Each of these cameras perhaps deserves its own introduction, but I’ve chosen to do a combined piece in two parts instead. The reasons are simple: I received the cameras at the same time, both gifts from relatives in Europe, and I tested both cameras at the same time and can thus compare the results in as close to an apples-to-apples way as possible. So rather than two separate intros, I will talk about the cameras themselves here in Part I, while Part II will concentrate on the photos that they produced.
First up is the Certo Super Dollina II rangefinder, an East German product that manages to combine some modern, quality, and even innovative features with some that are obviously outdated in a package that is one of the most ergonomically challenged cameras I’ve ever encountered.
Let’s start with the less-than-perfect. The viewfinder/rangefinder arrangement is archaic, using a two-window setup (one for the RF, one for the VF). “Window” is perhaps too generous a term for the minuscule rectangular openings – the slots through which the photographer must look are 3×1.5mm. The view through the RF window is 1:1 and the base is fairly long, which is nice for focusing, but it uses a horizontally split image rather than the more common tinted patch, and if the angle of your eye is off-center even slightly, good luck.
Next is the shutter. My example is equipped with a Cludor, which appears to be an East German copy of some older Compur variant. Speeds range from 1/200 down to 1 sec., plus B, while stepless apertures are 2.8 to 22. All well and good, but the mounting of this shutter is such that the aperture adjustment is obstructed by the door, while the cocking lever (yes, you must manually cock the shutter after using a knob to advance the film) is so tight against the mounting plate that it is almost impossible to find and engage with the camera in shooting position. This means that you will have to tip the camera back to look at the shutter to make any adjustments and cock the shutter before each shot.
But it’s not all bad. The high point is the lens, a very nice coated Carl Zeiss Jena Tessar 50/2.8. It’s everything a Zeiss lens should be, and my example is nearly pristine. The focusing mechanism for the lens is a very solid scissor arrangement, with the lens and shutter assembly sliding smoothly in guides built into the folding door. Oddly, focusing is accomplished by turning the small wheel projecting out from the right side of the top plate. This works pretty well in practice, with the knob falling easily to hand. Distance is read through a window on the top plate; there is no DOF scale on the camera, though one was included on the back of the everready case.
The camera is pretty well built and nicely finished, and feels like a solid piece of equipment. Being relatively new (they were built into the 1970s, though I believe mine is older), they don’t suffer as badly from the ravages of age as many folders. I just wish it were easier to use.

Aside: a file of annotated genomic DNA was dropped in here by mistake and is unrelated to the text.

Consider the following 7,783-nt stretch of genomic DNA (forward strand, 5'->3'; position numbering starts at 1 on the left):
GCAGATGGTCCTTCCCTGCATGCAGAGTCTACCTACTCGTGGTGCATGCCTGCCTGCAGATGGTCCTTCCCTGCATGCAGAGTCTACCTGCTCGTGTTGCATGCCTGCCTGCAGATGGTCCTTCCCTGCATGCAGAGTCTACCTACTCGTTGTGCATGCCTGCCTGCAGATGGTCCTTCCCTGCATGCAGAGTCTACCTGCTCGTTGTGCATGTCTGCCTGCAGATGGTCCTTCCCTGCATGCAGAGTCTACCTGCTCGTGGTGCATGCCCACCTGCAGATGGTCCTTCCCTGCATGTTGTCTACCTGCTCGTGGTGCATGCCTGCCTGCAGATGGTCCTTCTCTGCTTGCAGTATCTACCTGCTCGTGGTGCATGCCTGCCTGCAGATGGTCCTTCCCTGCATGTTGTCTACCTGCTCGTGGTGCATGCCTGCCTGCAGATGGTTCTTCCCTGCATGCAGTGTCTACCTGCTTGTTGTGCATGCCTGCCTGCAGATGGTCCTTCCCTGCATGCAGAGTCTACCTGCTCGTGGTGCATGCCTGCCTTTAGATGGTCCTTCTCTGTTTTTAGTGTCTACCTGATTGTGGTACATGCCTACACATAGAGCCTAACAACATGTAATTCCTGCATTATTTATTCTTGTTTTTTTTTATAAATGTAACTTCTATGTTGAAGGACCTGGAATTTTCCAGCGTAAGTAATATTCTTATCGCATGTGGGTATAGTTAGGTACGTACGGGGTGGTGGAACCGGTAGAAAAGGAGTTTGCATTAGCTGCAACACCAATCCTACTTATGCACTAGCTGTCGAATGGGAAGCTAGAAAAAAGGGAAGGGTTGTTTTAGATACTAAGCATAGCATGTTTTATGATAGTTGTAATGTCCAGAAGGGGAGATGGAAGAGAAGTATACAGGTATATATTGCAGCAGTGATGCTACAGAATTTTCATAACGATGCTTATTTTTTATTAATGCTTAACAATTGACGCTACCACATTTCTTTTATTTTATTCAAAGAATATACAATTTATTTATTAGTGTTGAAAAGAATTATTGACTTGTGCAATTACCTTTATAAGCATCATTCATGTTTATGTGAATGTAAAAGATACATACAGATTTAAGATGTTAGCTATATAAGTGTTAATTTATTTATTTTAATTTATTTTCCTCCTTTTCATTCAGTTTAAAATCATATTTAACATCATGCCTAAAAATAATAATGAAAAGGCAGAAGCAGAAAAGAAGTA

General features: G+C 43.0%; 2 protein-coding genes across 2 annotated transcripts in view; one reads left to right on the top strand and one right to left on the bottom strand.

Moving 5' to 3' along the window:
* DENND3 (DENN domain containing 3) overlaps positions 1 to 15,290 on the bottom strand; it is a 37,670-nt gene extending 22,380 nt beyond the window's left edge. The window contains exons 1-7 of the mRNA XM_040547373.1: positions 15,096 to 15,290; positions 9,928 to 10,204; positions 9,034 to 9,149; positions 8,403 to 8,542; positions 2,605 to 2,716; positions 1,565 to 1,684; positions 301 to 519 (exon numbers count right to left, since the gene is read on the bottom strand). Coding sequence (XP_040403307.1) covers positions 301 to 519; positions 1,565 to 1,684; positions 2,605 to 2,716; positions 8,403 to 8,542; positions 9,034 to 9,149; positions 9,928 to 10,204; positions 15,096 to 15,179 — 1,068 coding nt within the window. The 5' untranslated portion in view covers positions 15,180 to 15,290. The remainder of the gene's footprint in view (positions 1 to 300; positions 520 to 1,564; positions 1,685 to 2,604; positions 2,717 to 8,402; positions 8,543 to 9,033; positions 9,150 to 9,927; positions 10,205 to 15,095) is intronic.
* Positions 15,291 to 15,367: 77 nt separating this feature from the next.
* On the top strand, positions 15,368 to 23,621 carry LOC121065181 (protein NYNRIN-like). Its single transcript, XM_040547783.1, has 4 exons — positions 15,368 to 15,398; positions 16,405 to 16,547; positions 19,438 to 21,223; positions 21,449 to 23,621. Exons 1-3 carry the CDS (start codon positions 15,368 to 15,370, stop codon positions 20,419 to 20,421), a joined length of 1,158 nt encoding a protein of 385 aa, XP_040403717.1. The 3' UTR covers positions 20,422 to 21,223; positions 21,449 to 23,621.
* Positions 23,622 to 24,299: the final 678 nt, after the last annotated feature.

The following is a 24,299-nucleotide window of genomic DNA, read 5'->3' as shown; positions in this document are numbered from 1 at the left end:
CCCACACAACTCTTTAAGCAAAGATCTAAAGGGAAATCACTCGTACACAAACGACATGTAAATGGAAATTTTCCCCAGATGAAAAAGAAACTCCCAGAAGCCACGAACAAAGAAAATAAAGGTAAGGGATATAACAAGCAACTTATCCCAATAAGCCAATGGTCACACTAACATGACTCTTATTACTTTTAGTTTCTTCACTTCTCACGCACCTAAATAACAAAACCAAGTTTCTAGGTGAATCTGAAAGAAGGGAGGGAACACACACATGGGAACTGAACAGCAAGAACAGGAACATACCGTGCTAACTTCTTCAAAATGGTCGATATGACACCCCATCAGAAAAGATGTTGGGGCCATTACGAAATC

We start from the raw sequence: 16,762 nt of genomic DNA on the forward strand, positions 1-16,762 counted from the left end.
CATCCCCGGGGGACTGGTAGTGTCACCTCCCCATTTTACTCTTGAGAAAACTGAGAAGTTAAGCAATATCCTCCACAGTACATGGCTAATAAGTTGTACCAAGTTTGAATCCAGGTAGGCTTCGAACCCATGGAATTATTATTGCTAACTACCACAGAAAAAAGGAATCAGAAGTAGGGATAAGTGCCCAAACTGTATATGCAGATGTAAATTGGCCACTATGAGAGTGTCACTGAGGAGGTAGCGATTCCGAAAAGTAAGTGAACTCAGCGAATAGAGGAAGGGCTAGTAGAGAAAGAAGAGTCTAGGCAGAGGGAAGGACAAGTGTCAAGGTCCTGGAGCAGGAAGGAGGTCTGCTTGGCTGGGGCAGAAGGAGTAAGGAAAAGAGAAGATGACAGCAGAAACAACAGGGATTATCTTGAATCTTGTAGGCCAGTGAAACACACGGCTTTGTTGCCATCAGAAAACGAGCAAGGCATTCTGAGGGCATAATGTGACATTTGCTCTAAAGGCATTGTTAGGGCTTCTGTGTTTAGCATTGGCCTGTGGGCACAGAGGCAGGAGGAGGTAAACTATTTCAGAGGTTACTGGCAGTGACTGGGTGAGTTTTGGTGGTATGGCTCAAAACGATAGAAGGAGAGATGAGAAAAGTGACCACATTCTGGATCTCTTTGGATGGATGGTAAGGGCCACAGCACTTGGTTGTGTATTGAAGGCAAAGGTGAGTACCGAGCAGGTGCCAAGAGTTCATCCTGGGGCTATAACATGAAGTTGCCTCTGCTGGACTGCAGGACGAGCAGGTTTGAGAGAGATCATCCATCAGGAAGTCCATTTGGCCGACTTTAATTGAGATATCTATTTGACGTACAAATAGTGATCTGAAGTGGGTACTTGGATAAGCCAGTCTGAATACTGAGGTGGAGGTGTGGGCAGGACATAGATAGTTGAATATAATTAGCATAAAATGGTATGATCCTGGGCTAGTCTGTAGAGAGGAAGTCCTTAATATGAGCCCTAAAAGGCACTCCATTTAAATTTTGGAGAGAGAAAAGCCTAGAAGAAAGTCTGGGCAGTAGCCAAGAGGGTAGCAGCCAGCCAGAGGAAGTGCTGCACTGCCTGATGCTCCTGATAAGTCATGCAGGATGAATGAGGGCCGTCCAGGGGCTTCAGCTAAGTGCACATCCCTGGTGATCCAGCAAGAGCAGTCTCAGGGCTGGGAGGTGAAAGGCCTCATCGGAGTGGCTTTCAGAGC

We now turn our attention to the King Regula IIb. Already an uncommon camera, this particular Regula is a true oddball. It seems to have been the product of an early Cold War trade deal between West Germany and Yugoslavia, with the former responsible for the body and the latter the lens, which was manufactured by Ghetaldus.
The Regula is a fairly lightweight scale-focus camera which, despite being older than the Super Dollina II, has a more modern lever wind that also cocks the shutter. The Pronto shutter offers limited options – speeds from 1/200 to 1/25, plus B, and apertures from 3.5 to 16 – but is arranged so as to make the settings more easily accessible to the user. The Ghetaldus 45/3.5 lens seems to be coated, and is likely either a triplet or a four element Tessar-type with front-cell focusing (there is very little information out there on this, so I’m going by my own observations here). Mine is in pretty good shape, though it does show some signs of age and use.
The rest of the camera is fairly conventional, with a few minor deviations from the modern norm. The viewfinder is big and bright, though it does not accurately depict the field-of-view of the lens; some older cameras seem to have been set up this way intentionally to ensure that amateur photographers got their subjects well within the frame. The frame counter counts down instead of up. But aside from those minor quirks, it’s a basic camera intended for consumers in post-war Europe. It’s not as heavily built as the Certo, and the use of aluminum in the lens assembly and the body casting make it quite light for its size, but it’s not cheaply made by any stretch of the imagination. A simple, honest camera of somewhat limited capabilities that does what it’s supposed to, nothing more.
So there we are: two new acquisitions with very different characters. Part II of this introduction will show just how different they are in terms of the photos they produce as well.